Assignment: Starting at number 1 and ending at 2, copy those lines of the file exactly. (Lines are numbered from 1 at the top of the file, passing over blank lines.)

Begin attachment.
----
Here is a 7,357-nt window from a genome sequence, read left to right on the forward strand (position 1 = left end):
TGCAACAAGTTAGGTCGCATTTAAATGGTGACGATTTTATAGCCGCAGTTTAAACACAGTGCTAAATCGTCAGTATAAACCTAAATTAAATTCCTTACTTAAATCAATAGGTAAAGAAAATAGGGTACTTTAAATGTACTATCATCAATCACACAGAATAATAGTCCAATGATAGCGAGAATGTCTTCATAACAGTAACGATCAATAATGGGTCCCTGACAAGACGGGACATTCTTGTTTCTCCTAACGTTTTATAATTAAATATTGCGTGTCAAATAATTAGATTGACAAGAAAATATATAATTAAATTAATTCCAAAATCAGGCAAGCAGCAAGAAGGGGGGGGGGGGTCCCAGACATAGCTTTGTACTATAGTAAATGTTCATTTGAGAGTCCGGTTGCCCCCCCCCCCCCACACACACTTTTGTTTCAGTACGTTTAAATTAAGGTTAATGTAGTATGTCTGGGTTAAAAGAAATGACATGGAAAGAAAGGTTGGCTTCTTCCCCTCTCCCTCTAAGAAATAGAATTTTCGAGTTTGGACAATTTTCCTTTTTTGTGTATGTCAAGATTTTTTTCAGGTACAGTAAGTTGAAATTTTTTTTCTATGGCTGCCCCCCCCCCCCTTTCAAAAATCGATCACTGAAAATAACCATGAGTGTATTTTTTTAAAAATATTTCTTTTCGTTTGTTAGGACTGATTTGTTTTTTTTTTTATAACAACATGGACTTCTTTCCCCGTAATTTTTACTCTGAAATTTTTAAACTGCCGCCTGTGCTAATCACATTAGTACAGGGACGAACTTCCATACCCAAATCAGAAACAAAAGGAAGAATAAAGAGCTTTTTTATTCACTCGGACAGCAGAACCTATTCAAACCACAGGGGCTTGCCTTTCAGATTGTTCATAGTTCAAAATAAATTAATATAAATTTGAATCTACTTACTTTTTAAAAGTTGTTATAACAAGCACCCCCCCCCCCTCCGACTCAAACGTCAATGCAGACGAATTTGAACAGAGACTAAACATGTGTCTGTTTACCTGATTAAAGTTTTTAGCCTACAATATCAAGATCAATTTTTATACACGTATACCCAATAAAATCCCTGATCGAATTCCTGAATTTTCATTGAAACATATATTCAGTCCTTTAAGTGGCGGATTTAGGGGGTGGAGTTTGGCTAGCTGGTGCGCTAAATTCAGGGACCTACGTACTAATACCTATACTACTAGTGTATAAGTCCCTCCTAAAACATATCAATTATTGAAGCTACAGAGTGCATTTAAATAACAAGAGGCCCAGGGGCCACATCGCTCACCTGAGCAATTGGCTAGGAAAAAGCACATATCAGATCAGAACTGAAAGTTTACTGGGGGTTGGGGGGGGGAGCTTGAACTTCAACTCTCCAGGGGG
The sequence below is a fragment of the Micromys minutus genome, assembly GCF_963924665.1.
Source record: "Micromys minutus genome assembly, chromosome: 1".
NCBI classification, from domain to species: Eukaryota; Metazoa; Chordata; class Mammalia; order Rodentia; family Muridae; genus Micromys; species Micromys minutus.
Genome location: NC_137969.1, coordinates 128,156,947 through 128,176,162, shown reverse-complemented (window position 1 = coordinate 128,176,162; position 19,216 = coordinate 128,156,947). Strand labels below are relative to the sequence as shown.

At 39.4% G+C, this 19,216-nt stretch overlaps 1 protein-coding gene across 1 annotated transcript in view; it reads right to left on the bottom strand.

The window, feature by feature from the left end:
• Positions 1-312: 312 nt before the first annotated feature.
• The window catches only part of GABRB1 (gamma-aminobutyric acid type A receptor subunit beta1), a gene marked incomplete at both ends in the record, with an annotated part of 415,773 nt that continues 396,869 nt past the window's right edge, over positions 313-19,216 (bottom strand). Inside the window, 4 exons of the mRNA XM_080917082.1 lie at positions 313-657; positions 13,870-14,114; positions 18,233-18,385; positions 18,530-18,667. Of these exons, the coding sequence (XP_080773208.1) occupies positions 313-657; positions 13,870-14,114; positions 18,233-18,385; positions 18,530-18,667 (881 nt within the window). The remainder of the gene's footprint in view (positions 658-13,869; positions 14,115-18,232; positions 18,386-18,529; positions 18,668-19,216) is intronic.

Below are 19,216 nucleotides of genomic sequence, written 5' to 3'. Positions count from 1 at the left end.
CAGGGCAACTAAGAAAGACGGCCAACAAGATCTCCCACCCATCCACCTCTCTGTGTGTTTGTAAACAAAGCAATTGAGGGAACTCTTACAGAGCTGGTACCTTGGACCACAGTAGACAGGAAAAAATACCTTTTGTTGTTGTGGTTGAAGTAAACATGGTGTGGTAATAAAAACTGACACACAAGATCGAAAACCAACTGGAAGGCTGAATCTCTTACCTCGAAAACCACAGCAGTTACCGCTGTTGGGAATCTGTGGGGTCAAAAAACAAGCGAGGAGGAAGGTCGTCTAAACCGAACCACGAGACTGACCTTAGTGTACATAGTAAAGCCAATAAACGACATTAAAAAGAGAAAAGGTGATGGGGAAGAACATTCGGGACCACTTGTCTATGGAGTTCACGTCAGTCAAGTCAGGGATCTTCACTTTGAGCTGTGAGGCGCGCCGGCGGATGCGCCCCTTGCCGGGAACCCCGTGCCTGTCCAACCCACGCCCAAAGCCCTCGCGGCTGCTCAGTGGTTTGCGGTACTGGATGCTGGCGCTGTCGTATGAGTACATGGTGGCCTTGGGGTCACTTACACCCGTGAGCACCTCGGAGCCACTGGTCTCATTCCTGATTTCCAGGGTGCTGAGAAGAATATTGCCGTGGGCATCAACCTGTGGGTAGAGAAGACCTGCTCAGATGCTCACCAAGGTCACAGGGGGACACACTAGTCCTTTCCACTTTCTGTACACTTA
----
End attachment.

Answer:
Here is a 7,357-nt window from a genome sequence, read left to right on the forward strand (position 1 = left end):
TGCAACAAGTTAGGTCGCATTTAAATGGTGACGATTTTATAGCCGCAGTTTAAACACAGTGCTAAATCGTCAGTATAAACCTAAATTAAATTCCTTACTTAAATCAATAGGTAAAGAAAATAGGGTACTTTAAATGTACTATCATCAATCACACAGAATAATAGTCCAATGATAGCGAGAATGTCTTCATAACAGTAACGATCAATAATGGGTCCCTGACAAGACGGGACATTCTTGTTTCTCCTAACGTTTTATAATTAAATATTGCGTGTCAAATAATTAGATTGACAAGAAAATATATAATTAAATTAATTCCAAAATCAGGCAAGCAGCAAGAAGGGGGGGGGGGGTCCCAGACATAGCTTTGTACTATAGTAAATGTTCATTTGAGAGTCCGGTTGCCCCCCCCCCCCCACACACACTTTTGTTTCAGTACGTTTAAATTAAGGTTAATGTAGTATGTCTGGGTTAAAAGAAATGACATGGAAAGAAAGGTTGGCTTCTTCCCCTCTCCCTCTAAGAAATAGAATTTTCGAGTTTGGACAATTTTCCTTTTTTGTGTATGTCAAGATTTTTTTCAGGTACAGTAAGTTGAAATTTTTTTTCTATGGCTGCCCCCCCCCCCCTTTCAAAAATCGATCACTGAAAATAACCATGAGTGTATTTTTTTAAAAATATTTCTTTTCGTTTGTTAGGACTGATTTGTTTTTTTTTTTATAACAACATGGACTTCTTTCCCCGTAATTTTTACTCTGAAATTTTTAAACTGCCGCCTGTGCTAATCACATTAGTACAGGGACGAACTTCCATACCCAAATCAGAAACAAAAGGAAGAATAAAGAGCTTTTTTATTCACTCGGACAGCAGAACCTATTCAAACCACAGGGGCTTGCCTTTCAGATTGTTCATAGTTCAAAATAAATTAATATAAATTTGAATCTACTTACTTTTTAAAAGTTGTTATAACAAGCACCCCCCCCCCCTCCGACTCAAACGTCAATGCAGACGAATTTGAACAGAGACTAAACATGTGTCTGTTTACCTGATTAAAGTTTTTAGCCTACAATATCAAGATCAATTTTTATACACGTATACCCAATAAAATCCCTGATCGAATTCCTGAATTTTCATTGAAACATATATTCAGTCCTTTAAGTGGCGGATTTAGGGGGTGGAGTTTGGCTAGCTGGTGCGCTAAATTCAGGGACCTACGTACTAATACCTATACTACTAGTGTATAAGTCCCTCCTAAAACATATCAATTATTGAAGCTACAGAGTGCATTTAAATAACAAGAGGCCCAGGGGCCACATCGCTCACCTGAGCAATTGGCTAGGAAAAAGCACATATCAGATCAGAACTGAAAGTTTACTGGGGGTTGGGGGGGGGAGCTTGAACTTCAACTCTCCAGGGGG